Dala is located on the Yangon River across from downtown Yangon, Burma. The town has twenty-nine villages. Dala is undeveloped and very rural because there isn’t a bridge to connect Dala to Yangon.
The only way to get to Dala is by ferry. The ferry boat leaves every 20 minutes and can accommodate over 100 people. The boat ride is less than 10 minutes from pier to pier. The river water is completely brown. There is so much action during the ride. Vendors are selling anything you can imagine. Fresh fruit, children’s dresses, quail eggs, betel nut chew and puffed snacks are just a few things sold.
It was so fun just watching everything going on. Everyone is yelling what they are selling, while people are throwing puffed snacks off the side of the ferry to the birds the whole ride. Of course I bought some of those snacks and threw them overboard to the birds.
The most common and effective way to see the town of Dala is to hire a rickshaw (a bike that has a two seat attachment added on) driver to take you around. One person sits facing the front and the other seat is behind facing the back while the driver is peddling the bicycle. As soon as we got off the boat we were approached by the drivers. We hired a guy named Sankee. He was persistent from the time we got off the ferry and spoke English well. Sankee quoted us a price for a half hour tour which ended almost 3 hours later. The tour included three major stops: Shwe Sayan Pagoda, Fisherman’s Village and Bamboo Village. Little did we know the stopping and chatting with locals and Sankee’s explanations of the stops were extra time added to the tour which meant extra cash in his pocket.
Sankee has lived in Dala for many years, he was 34 years old and has a wife and three kids. His wife is 13 years older than him and suffering from stomach cancer. He told me she used to be “very fat” but now she is “very small” from the cancer. They don’t have money for medical care so he is prepared to raise the 3 children on his own (only one is his biological child). Despite his troubles, he had an uplifting happy spirit and outlook on life. He also told me he borrowed 300,000 kyat ($244.00 USD) to pay for his wife’s cancer treatments and is worried about paying that back each month.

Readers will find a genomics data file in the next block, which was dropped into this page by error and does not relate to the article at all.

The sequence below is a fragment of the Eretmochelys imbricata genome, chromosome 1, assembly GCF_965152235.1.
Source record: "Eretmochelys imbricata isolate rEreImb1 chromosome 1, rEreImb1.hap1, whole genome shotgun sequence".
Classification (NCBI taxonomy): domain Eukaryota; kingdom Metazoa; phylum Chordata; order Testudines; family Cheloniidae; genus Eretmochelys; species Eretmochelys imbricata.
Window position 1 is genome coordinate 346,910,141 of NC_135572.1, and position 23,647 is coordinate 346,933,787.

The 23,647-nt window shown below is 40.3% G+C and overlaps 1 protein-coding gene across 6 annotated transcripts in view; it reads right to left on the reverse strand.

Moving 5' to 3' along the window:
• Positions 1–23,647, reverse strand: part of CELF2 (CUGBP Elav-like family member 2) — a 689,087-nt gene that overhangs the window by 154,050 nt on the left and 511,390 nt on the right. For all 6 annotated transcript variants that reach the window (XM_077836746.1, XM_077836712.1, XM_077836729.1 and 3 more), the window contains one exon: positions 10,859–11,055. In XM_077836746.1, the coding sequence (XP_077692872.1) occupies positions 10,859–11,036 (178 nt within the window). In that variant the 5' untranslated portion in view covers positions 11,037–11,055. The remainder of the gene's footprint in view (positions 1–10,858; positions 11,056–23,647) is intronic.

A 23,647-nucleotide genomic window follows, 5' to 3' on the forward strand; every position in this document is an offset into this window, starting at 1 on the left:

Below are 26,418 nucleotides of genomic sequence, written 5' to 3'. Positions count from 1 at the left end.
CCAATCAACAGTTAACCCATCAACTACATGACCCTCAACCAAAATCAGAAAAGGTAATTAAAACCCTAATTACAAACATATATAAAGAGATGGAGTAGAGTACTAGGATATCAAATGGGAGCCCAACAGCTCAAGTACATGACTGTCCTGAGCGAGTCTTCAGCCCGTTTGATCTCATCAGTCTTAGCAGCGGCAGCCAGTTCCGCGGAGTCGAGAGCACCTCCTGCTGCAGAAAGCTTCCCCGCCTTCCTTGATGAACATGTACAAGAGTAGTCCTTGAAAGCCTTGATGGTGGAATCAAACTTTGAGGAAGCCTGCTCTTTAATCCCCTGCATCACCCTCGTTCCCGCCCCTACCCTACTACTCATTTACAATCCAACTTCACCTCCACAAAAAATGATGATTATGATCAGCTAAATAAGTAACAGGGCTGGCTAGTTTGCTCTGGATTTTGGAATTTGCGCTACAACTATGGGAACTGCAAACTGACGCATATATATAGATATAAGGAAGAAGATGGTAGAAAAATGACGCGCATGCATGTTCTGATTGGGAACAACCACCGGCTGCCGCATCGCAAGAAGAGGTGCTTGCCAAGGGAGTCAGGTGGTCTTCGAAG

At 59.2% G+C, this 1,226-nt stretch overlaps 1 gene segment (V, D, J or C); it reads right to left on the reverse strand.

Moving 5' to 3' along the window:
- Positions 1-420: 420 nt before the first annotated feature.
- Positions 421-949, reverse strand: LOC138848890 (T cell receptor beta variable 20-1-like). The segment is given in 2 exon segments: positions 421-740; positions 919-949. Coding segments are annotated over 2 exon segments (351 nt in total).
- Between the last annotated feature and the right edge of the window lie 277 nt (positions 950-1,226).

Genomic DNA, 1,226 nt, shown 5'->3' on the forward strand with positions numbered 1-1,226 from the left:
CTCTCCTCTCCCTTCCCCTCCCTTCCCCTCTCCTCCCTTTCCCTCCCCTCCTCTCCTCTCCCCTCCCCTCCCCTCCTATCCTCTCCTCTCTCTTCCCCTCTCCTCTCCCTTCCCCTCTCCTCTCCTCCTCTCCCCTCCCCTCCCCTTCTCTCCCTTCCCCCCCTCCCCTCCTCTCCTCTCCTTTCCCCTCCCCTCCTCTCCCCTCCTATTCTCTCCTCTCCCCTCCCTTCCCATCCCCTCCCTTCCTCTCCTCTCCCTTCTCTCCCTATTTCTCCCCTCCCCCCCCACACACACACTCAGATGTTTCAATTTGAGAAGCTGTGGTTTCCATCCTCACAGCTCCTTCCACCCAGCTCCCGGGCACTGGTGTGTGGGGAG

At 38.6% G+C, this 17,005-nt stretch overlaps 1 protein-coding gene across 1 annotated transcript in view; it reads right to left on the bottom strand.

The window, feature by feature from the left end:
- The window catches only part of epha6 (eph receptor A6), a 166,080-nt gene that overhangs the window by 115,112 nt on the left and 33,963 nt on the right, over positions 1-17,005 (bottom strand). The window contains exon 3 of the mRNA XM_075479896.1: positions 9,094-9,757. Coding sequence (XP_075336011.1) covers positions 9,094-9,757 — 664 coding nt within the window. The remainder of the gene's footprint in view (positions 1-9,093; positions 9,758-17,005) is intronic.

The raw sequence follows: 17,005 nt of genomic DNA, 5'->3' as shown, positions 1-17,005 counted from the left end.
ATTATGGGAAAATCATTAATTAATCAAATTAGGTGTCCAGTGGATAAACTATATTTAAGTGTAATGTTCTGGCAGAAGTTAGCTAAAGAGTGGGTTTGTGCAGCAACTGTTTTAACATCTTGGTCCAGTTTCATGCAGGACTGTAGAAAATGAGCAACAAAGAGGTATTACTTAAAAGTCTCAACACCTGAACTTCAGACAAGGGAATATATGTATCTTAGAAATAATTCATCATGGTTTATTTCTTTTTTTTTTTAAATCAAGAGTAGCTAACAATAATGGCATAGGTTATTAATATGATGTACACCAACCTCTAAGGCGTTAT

It wasn’t until I got back to the hotel and researched Dala that I read about other traveler’s experiences with sad stories by the tour drivers. They are known to tell foreigners of sicknesses, debt and hard times to gain sympathy which equals cash. This made me question all of Sankee’s stories. On one hand I wanted to believe him, but my gut was sending my brain red flags. That’s when Oprah Winfrey came to mind. I remember a show where she told everyone to always trust your gut feeling inside, it starts off as a tapping and ends as a pounding when something isn’t right. I remember feeling a faint tapping during the third misfortune story.
Most of the homes in Dala looked like shacks but there were some larger houses that were built with better materials. The houses aren’t expensive but the land to build them on is. For example, a nice house with electricity, two levels and good materials can be up to $5,000.00 (USD) but the land can cost $50,000.00 (USD). A small simple house (shack) can cost $300.00 (USD) but the land can cost $3000.00 (USD). Even on this small island town, there was a “wealthy” section (compared to others in Dala).
Shwe Sayan Pagoda is in the center of town. The pagoda was under renovation so we didn’t get to see the gold in all its glory. Sankee said it would be ready in another 3 weeks.
The interesting part about this pagoda is in the center area lays a mummified monk enclosed in glass protected by a locked gate. The monk lived in Dala before he died. He was put in the pagoda 150 years ago. His body is wrapped as a mummy and covered with gold. This monk is a landmark in Dala. One of his eyes opened in the year of 2008. The villagers took this as a warning sign from the monk of the cyclone that destroyed the entire town later that same year. Above the glass case he is enclosed in, is a picture showing his eye open that year. It really looked like it was open through the gold cover.
Cyclone Nargis was the worst natural disaster in the recorded history of Burma. The storm hit the ground in early May 2008 at 9:30pm. Since Dala is surrounded by water the cyclone killed thousands and destroyed everything. The sad thing about this tragedy is the entire city of Dala was ignored and overlooked for aid or relief. Obama sent aid to Burma but cyclone victims never received any of it. People died of starvation and disease days after the cyclone hit because of this. The government was run by the military and they refused to let outside help in the country including aid workers, Red Cross, or their own people from other areas. Instead the care packages, money and aid was kept by the military government. Hearing this from the locals (then checking it out in detail myself) really bothered me. America had sent the most money and aid to Burma ($195 million dollars) and the people never received any of it. China sent the second highest amount of relief aid to Burma ($10 million dollars).